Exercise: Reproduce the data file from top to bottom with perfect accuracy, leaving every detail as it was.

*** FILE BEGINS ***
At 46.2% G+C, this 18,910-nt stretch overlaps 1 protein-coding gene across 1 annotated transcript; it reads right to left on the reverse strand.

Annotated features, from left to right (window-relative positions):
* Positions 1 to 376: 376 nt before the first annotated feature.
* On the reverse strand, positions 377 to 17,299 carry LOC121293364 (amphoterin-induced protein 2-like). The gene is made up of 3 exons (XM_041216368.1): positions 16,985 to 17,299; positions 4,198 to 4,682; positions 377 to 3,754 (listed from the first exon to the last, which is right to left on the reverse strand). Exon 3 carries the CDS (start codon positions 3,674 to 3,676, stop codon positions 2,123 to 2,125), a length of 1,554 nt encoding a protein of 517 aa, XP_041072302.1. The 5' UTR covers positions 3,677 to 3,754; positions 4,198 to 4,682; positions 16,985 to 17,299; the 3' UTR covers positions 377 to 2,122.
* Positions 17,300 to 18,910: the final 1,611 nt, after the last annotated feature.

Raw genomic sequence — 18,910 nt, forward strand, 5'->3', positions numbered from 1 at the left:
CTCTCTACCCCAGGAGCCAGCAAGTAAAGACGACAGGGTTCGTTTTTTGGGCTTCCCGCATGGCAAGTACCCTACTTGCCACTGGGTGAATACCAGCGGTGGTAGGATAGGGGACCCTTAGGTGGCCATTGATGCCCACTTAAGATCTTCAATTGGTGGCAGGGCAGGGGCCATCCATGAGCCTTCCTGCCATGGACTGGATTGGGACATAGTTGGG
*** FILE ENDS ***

At 46.2% G+C, this 18,910-nt stretch overlaps 1 protein-coding gene across 1 annotated transcript; it reads right to left on the reverse strand.

Annotated features, from left to right (window-relative positions):
* Positions 1 to 376: 376 nt before the first annotated feature.
* On the reverse strand, positions 377 to 17,299 carry LOC121293364 (amphoterin-induced protein 2-like). The gene is made up of 3 exons (XM_041216368.1): positions 16,985 to 17,299; positions 4,198 to 4,682; positions 377 to 3,754 (listed from the first exon to the last, which is right to left on the reverse strand). Exon 3 carries the CDS (start codon positions 3,674 to 3,676, stop codon positions 2,123 to 2,125), a length of 1,554 nt encoding a protein of 517 aa, XP_041072302.1. The 5' UTR covers positions 3,677 to 3,754; positions 4,198 to 4,682; positions 16,985 to 17,299; the 3' UTR covers positions 377 to 2,122.
* Positions 17,300 to 18,910: the final 1,611 nt, after the last annotated feature.

Raw genomic sequence — 18,910 nt, forward strand, 5'->3', positions numbered from 1 at the left:
CTCTCTACCCCAGGAGCCAGCAAGTAAAGACGACAGGGTTCGTTTTTTGGGCTTCCCGCATGGCAAGTACCCTACTTGCCACTGGGTGAATACCAGCGGTGGTAGGATAGGGGACCCTTAGGTGGCCATTGATGCCCACTTAAGATCTTCAATTGGTGGCAGGGCAGGGGCCATCCATGAGCCTTCCTGCCATGGACTGGATTGGGACATAGTTGGG